Right now take-out Chinese sounds good. Except my favorite place doesn't deliver and I don't want to go out. In the heat. And the rain. And the Tornado warning.
Do you like Chinese food?
Are you really lysdexic?
Well? Are there raccoons in Europe?
I have discalcula myself (or as my math teachers called it 'carelessness'). I write my numbers backwards. I write the year as 2102, then I have to go back and redo. It is difficult like writing from a mirror. Words, I'm okay with.
My sister had a problem with numbers also. Until her, I didn't even know about that.
I can safely vouch that our DD is as real as they get. (((DD)))
Oh, yeah.......DD is real....and wonderful to have around....
Two nuked Johnsonville New Orleans Brand Andouille Recipe Smoked Sausage on wheat bread covered with Spicy Brown Mustard and Sweet Relish. Pretty damn good. Then I had some leftover bag salad with Catalina tangy bacon salad dressing. Washed it down with Perrier water.
Now I have to remember to hit "Add Reply"
That actually sounds pretty good!
Had a beef pot pie...s'kay.
Sometimes eating is just a chore..*sigh*
*Hitting 'relpy' not the 'go' button below it...*
peanut butter and dewberry jelly
Here ya go DD, courtesy of Google...(I've heard of them but wasn't sure)
A dewberry is a relative of the blackberry that grows throughout the the country, particularly in New England and the South. They get their name from the fact that the berries are often seen covered in dew in the early mornings. Unlike other berries, the dark dewberries, which can be nearly black when ripe, reflect the color of the sky when they are covered with dew, making it noteworthy enough to generate the name. The New England berries are relatively common, but the Southern berries are less frequently seen because they grow only in the wild and are too fragile to ship. Actually, it would be more correct to say that they are rarely eaten and often seen, since they grown like weeds along fence lines and in vacant lots. The berries themselves are difficult to harvest. They grow on thorny vines, which for dense nests as though to protect the berries. Unfortunately for berry lovers, they taste good. Very good.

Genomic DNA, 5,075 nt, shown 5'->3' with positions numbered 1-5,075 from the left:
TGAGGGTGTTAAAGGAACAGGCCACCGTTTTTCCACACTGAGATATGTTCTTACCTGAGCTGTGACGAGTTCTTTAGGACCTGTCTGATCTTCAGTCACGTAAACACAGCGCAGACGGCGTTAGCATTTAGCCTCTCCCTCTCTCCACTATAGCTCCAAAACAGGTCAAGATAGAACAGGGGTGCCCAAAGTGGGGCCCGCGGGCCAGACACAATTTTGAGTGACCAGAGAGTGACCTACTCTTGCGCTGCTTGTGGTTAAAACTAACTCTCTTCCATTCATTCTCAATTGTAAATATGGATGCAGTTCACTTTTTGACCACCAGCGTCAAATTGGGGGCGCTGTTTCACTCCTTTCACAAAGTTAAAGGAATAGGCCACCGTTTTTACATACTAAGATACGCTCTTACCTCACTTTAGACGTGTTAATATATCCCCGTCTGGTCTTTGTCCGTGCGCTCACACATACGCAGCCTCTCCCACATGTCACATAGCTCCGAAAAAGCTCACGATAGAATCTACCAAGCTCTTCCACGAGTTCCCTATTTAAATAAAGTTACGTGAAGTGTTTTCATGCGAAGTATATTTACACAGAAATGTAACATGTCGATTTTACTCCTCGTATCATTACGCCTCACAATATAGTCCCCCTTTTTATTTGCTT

Going back generations, people in areas where dewberries grow, especially in Texas, have headed out to harvest them annually, just as their parents and grandparents did. They don’t do this to make a profit from selling the berries, though. They do it because nothing beats the smell of a fresh dewberry cobbler coming out of the oven. There is even a dewberry festival, which took place this past weekend in Cameron, Texas. If you can’t pick your own, the farmer’s market is a better place to look for them than the supermarket, but once you get some, try making a cobbler, or just serve with fresh, whipped cream